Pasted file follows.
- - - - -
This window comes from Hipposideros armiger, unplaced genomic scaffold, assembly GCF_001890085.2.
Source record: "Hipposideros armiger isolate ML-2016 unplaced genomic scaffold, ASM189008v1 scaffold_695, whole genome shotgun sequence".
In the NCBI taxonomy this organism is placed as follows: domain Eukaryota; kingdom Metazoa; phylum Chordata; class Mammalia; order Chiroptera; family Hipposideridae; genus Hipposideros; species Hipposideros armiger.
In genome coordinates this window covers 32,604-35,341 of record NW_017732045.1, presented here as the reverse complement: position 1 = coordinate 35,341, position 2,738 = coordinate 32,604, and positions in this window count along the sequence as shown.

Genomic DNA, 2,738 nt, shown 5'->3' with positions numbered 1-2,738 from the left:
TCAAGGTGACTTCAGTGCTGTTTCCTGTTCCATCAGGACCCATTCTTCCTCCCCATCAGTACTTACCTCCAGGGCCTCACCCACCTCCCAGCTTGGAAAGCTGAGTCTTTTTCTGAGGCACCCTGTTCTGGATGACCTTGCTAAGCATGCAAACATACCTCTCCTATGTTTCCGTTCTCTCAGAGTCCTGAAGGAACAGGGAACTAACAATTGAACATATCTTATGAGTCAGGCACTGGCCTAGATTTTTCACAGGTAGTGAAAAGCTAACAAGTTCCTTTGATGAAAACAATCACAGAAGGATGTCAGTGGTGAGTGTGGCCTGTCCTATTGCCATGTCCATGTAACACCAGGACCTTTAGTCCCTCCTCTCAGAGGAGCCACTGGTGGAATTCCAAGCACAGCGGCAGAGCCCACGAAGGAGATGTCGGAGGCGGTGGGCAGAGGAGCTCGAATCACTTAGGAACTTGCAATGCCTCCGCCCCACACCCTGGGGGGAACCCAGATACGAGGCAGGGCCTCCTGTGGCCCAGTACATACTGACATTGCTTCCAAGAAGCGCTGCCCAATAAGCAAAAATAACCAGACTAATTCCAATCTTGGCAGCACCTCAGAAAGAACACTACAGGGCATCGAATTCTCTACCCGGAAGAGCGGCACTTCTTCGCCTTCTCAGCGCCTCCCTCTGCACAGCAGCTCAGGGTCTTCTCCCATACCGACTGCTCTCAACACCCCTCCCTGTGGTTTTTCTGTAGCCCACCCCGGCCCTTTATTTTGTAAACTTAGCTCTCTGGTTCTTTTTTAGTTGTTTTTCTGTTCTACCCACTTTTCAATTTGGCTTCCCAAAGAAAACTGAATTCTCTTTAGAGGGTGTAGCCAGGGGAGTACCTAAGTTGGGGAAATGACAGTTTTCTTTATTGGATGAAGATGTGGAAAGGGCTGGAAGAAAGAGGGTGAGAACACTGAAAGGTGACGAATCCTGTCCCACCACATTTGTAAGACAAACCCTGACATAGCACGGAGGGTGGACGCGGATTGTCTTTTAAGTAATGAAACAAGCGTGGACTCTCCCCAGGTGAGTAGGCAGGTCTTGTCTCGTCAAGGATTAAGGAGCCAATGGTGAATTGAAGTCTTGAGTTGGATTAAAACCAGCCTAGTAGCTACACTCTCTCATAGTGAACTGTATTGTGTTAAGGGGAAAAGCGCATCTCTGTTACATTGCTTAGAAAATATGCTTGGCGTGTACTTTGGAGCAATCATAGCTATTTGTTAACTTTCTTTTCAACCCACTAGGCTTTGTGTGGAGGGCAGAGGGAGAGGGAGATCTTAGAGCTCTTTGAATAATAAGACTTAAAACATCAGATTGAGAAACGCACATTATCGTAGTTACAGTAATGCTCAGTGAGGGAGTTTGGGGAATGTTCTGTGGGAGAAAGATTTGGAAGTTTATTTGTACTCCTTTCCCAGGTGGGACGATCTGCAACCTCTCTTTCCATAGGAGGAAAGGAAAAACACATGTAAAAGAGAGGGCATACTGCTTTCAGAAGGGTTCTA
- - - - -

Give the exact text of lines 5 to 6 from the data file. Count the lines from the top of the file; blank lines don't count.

Genomic DNA, 2,738 nt, shown 5'->3' with positions numbered 1-2,738 from the left:
TCAAGGTGACTTCAGTGCTGTTTCCTGTTCCATCAGGACCCATTCTTCCTCCCCATCAGTACTTACCTCCAGGGCCTCACCCACCTCCCAGCTTGGAAAGCTGAGTCTTTTTCTGAGGCACCCTGTTCTGGATGACCTTGCTAAGCATGCAAACATACCTCTCCTATGTTTCCGTTCTCTCAGAGTCCTGAAGGAACAGGGAACTAACAATTGAACATATCTTATGAGTCAGGCACTGGCCTAGATTTTTCACAGGTAGTGAAAAGCTAACAAGTTCCTTTGATGAAAACAATCACAGAAGGATGTCAGTGGTGAGTGTGGCCTGTCCTATTGCCATGTCCATGTAACACCAGGACCTTTAGTCCCTCCTCTCAGAGGAGCCACTGGTGGAATTCCAAGCACAGCGGCAGAGCCCACGAAGGAGATGTCGGAGGCGGTGGGCAGAGGAGCTCGAATCACTTAGGAACTTGCAATGCCTCCGCCCCACACCCTGGGGGGAACCCAGATACGAGGCAGGGCCTCCTGTGGCCCAGTACATACTGACATTGCTTCCAAGAAGCGCTGCCCAATAAGCAAAAATAACCAGACTAATTCCAATCTTGGCAGCACCTCAGAAAGAACACTACAGGGCATCGAATTCTCTACCCGGAAGAGCGGCACTTCTTCGCCTTCTCAGCGCCTCCCTCTGCACAGCAGCTCAGGGTCTTCTCCCATACCGACTGCTCTCAACACCCCTCCCTGTGGTTTTTCTGTAGCCCACCCCGGCCCTTTATTTTGTAAACTTAGCTCTCTGGTTCTTTTTTAGTTGTTTTTCTGTTCTACCCACTTTTCAATTTGGCTTCCCAAAGAAAACTGAATTCTCTTTAGAGGGTGTAGCCAGGGGAGTACCTAAGTTGGGGAAATGACAGTTTTCTTTATTGGATGAAGATGTGGAAAGGGCTGGAAGAAAGAGGGTGAGAACACTGAAAGGTGACGAATCCTGTCCCACCACATTTGTAAGACAAACCCTGACATAGCACGGAGGGTGGACGCGGATTGTCTTTTAAGTAATGAAACAAGCGTGGACTCTCCCCAGGTGAGTAGGCAGGTCTTGTCTCGTCAAGGATTAAGGAGCCAATGGTGAATTGAAGTCTTGAGTTGGATTAAAACCAGCCTAGTAGCTACACTCTCTCATAGTGAACTGTATTGTGTTAAGGGGAAAAGCGCATCTCTGTTACATTGCTTAGAAAATATGCTTGGCGTGTACTTTGGAGCAATCATAGCTATTTGTTAACTTTCTTTTCAACCCACTAGGCTTTGTGTGGAGGGCAGAGGGAGAGGGAGATCTTAGAGCTCTTTGAATAATAAGACTTAAAACATCAGATTGAGAAACGCACATTATCGTAGTTACAGTAATGCTCAGTGAGGGAGTTTGGGGAATGTTCTGTGGGAGAAAGATTTGGAAGTTTATTTGTACTCCTTTCCCAGGTGGGACGATCTGCAACCTCTCTTTCCATAGGAGGAAAGGAAAAACACATGTAAAAGAGAGGGCATACTGCTTTCAGAAGGGTTCTA